Thursday, July 29, 2010

Cara ed amabile

I should be hoarding my stipend and beefing up lecture notes in these last weeks of summer... but the Mostly Mozart festival has begun, and I could not resist its siren call!  As always in the wake of these reckless concert-related decisions, I'm inexpressibly glad I went; surely lecture notes will be the better for my brain and heart having absorbed some Mozart beforehand?   The program notes were unusually lively, as well as informative, maybe stretching a little too far in its attempts to convince us that all the evening's music shared a uniting theme both natural and profound, but still good.  Jane Moss, the festival's director, claims in the program booklet that it is hard to imagine "a more sublime and rewarding way to experience summer in New York than celebrating the genius and inspiration of Mozart," a sentiment which, while perhaps overly fulsome, I find hard to argue with.

Louis Langrée and the Mostly Mozart Festival Orchestra started the evening off, appropriately, with a Mozart overture: that for Clemenza di Tito.  It was played with balanced precision which, while undeniably elegant, didn't seem to me to quite capture the high emotional stakes which are present in Tito.  Enlightened governance is more moving if lots of personal anguish is involved!

Emanuel Ax is just a treat.  My lovely roommate (and Faithful Companion in Opera-Going) and I heard him give a recital with Dawn Upshaw last spring, and last night confirmed me in the belief that this man who looks like a benign grandfather has a mystical connection with Chopin.  He channeled the youthful energy and hope and aching tenderness of the second piano concerto exquisitely.  The audience was collectively rapt as pianist, conductor, and orchestra showed us what early Romanticism is all about.  And then it erupted.  Retreat to the wings and motion to the orchestra as he might, Ax couldn't subdue the roar of enthusiasm.  So, eventually, he gave an encore: also Chopin, and I'm tempted to say a mazurka, but I'm afraid my recognition didn't stretch beyond that.  (As of Thursday afternoon, the program website didn't have it listed.)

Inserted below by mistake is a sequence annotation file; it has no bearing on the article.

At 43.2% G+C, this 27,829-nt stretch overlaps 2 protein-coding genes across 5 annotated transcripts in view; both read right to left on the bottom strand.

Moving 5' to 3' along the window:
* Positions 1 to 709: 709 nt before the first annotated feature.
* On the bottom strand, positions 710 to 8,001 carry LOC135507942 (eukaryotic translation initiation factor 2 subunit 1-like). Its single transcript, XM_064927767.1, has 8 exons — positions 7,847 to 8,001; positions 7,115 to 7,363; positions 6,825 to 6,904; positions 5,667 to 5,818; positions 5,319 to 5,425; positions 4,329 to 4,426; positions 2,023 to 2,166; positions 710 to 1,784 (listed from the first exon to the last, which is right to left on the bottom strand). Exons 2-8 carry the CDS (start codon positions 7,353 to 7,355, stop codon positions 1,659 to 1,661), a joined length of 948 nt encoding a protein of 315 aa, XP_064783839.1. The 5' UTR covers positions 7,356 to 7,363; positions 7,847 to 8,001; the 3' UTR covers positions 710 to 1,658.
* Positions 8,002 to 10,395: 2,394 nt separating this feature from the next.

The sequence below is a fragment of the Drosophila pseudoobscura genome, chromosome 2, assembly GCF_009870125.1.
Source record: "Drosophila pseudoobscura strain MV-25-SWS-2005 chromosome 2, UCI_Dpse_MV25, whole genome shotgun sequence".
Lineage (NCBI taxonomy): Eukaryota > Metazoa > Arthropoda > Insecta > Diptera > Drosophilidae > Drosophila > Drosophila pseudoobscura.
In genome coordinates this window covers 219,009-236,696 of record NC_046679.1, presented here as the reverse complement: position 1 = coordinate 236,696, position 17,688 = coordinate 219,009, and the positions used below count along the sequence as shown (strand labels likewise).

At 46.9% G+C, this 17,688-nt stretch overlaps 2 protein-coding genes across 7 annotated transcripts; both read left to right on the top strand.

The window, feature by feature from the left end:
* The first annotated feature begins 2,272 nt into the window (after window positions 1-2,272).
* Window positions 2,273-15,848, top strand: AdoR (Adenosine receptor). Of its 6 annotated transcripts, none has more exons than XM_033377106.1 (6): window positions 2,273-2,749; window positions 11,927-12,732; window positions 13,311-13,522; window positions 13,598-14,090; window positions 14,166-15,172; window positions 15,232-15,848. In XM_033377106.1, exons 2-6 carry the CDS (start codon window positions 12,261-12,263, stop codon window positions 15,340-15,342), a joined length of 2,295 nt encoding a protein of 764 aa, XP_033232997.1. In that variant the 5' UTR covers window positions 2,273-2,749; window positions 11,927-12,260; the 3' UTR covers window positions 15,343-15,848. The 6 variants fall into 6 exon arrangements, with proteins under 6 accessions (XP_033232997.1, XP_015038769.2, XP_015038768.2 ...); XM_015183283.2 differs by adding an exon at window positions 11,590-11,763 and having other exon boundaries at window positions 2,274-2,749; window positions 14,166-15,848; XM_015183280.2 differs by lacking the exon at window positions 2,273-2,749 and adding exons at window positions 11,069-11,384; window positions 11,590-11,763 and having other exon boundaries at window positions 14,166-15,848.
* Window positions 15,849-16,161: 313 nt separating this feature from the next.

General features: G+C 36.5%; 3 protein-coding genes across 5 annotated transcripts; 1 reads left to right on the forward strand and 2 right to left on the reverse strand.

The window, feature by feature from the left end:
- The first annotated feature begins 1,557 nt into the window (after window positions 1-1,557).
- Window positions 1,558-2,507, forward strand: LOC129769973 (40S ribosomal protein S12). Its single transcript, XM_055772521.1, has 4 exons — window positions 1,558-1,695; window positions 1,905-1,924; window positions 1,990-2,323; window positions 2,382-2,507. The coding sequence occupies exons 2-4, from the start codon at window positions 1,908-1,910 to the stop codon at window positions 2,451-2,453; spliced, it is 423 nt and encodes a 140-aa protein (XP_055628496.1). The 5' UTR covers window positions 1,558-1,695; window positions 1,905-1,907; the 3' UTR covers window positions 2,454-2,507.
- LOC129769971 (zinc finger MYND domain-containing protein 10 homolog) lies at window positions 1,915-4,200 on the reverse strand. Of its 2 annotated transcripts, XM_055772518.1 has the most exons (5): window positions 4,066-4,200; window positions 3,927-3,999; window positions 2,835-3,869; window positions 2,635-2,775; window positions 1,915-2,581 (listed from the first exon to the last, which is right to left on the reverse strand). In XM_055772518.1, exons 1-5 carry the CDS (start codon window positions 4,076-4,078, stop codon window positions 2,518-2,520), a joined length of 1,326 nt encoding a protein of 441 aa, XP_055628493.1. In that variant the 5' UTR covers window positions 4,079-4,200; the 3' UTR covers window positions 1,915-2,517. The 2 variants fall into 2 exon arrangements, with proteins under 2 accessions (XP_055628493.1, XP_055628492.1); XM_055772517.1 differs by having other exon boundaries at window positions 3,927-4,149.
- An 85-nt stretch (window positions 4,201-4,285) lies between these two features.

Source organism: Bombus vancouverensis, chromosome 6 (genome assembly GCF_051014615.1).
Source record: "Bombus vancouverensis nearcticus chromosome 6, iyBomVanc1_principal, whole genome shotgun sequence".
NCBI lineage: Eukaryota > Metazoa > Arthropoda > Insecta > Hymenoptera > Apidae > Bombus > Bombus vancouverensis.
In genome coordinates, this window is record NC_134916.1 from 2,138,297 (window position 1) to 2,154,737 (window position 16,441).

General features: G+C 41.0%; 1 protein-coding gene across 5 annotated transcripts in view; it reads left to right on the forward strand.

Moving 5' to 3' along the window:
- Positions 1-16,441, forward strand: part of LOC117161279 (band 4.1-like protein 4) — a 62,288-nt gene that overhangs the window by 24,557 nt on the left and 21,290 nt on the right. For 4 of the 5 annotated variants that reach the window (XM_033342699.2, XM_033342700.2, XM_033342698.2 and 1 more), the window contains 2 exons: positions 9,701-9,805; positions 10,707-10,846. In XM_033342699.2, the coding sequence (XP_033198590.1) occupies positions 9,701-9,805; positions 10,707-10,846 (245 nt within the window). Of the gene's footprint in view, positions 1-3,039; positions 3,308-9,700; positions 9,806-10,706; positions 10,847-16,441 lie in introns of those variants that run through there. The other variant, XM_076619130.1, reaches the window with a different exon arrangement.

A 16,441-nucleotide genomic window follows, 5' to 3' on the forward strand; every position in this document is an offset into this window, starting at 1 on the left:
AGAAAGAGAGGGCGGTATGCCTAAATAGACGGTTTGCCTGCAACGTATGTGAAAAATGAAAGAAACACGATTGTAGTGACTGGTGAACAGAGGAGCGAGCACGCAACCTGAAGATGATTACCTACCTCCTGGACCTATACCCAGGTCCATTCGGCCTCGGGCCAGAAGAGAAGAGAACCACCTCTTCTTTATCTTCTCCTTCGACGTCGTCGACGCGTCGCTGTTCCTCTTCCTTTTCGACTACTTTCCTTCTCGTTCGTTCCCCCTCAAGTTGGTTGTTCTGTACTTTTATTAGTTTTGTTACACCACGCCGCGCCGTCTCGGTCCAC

After that, we got an intermission, and after the intermission, we got Stephanie Blythe!  While my aforementioned roommate and FCOG had heard her Orfeo, my only previous experience of her was from the rebroadcasts of the Met's Trittico.  This had left me powerfully impressed with her voice and stage presence, but with little idea of what she could do in the baroque/early classical repertoire.  Well, clearly, I was in for a treat.  I couldn't understand all the words of "Aure, deh! per pieta!" from Giulio Cesare, but even before Blythe launched into "Dall'ondoso periglio," she was utterly committed, turning to regard around her in disoriented bewilderment as the orchestra evoked the lapping waves.  And then she sang it, with great vocal sensitivity and what I can only describe as dignified pathos.  I loved the rich weight of her timbre, as well.  It only got better with "Che farò senza Euridice," where I could understand all the words, and it brought a tear to my eye.  Justly applauded, Ms. Blythe also gave an encore: what she called "a shorter ditty by Mr. Handel: the loveliest love song ever written... to a tree."  Knowing laughter.  And then, of course, "Ombra mai fu," liquid, lovely.

Like the composer himself, apparently (see page 10 of those program notes), I always forget how much I like the Haffner Symphony.  The orchestra and conductor were quite patently enjoying themselves (especially the timpanist).  Stately without being staid, this rendition of the piece was also unabashedly festive, overflowing with infectious joie de vivre.  And so, energized by Mozart, I return to work.

Another valuable lesson was learned this morning: opera can save you from bears.  Nota bene, Gentle Readers.

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